22-year-old Niv Assaraf, the Be’er Sheva man who faked his own abduction to a national panic last week, claims that the incident was not pre-planned, he stated in a Monday afternoon press conference, Arutz Sheva reports.
“I had not planned to be abducted,” he explained to reporters, adding that he had simply meant to “disappear” after getting an ominous call.
“I planned to disappear and make them look for me,” he added. “I slept in two T-shirts, there was no sleeping bag with me.
“I had no contact with the world,” he said. “I did not take my cell phone with me because I didn’t want them to track me.”
“If I would have known the mess this would have caused I would not have stayed there,” he added. “I’m sorry for what happened.”
Assaraf stated that the motive behind the disappearing act was to escape threats from the mafia after he won a great deal of money gambling – contrary to earlier reports which instead stated that he was suffering from massive gambling debts. He feared for his life; he claimed that police did not help him or protect him.
Assaraf stressed that he did not plan to stage a kidnapping, and said that if he was planning to stage a kidnapping he would not have left without money or any equipment.
Both Niv Assaraf and accomplice Eran Nagauker were released from police custody on Monday, but only under several conditions.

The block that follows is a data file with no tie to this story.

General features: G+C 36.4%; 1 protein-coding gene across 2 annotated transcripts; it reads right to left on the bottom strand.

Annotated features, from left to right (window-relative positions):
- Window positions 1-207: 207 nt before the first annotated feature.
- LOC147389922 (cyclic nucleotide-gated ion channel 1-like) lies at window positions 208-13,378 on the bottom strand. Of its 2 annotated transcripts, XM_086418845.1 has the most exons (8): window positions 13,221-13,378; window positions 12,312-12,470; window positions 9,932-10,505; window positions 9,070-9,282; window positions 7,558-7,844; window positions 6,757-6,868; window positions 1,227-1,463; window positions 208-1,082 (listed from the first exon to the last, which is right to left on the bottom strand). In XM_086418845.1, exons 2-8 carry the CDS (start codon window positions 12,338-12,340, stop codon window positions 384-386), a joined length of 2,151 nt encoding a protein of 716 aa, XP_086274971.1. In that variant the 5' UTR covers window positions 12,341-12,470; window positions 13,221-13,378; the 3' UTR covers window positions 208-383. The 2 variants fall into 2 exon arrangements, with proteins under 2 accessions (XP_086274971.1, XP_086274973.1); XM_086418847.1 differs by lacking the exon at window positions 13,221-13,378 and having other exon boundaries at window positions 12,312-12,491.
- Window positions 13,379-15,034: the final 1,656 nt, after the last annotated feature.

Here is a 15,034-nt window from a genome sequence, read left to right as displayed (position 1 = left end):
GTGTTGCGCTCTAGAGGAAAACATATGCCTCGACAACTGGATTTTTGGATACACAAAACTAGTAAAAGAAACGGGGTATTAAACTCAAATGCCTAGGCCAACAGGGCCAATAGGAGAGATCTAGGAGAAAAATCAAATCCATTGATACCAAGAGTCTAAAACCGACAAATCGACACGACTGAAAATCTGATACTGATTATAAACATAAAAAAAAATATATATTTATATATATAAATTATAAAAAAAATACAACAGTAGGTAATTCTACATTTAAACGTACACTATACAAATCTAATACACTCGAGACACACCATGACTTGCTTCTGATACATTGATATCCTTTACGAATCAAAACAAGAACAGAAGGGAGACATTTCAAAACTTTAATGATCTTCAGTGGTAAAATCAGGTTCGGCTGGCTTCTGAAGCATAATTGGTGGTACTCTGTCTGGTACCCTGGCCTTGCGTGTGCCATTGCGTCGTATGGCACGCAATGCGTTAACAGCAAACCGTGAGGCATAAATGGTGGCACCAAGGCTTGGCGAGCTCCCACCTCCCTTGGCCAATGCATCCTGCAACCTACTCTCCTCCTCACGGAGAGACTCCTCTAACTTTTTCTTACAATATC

Jerusalem Magistrate’s Court on Monday ordered the conditional release of Assaraf and Nagauker, who have been charged with conspiracy to commit a crime, fabricating evidence, obstruction of justice, disturbing the peace and obstruction of a law enforcement officer.
Judge Chen Avital ruled that each will be required to deposit NIS 3,000 in cash and sign a bail agreement of NIS 10,000.
Israeli security forces were first alerted to Assaraf’s disappearance on Friday, when Nagauker called the police at around 4pm, saying the two had become stranded with a flat tire on their way to pray at the Cave of the Patriarchs. Nagauker said Assaraf went to find tools to replace the tire but never returned.
But when the IDF arrived at the scene, troops found no flat tires and after determining there were holes in Nagauker’s story, he was taken for questioning. Assaraf was located hours later in a nearby wadi, equipped with a sleeping bag and canned food.
The police had asked the court to release the two to house arrest for one week, and ban them from the West Bank for three months. The judge ruled that they could be released under those restrictions, and also barred them from leaving the country until May 6.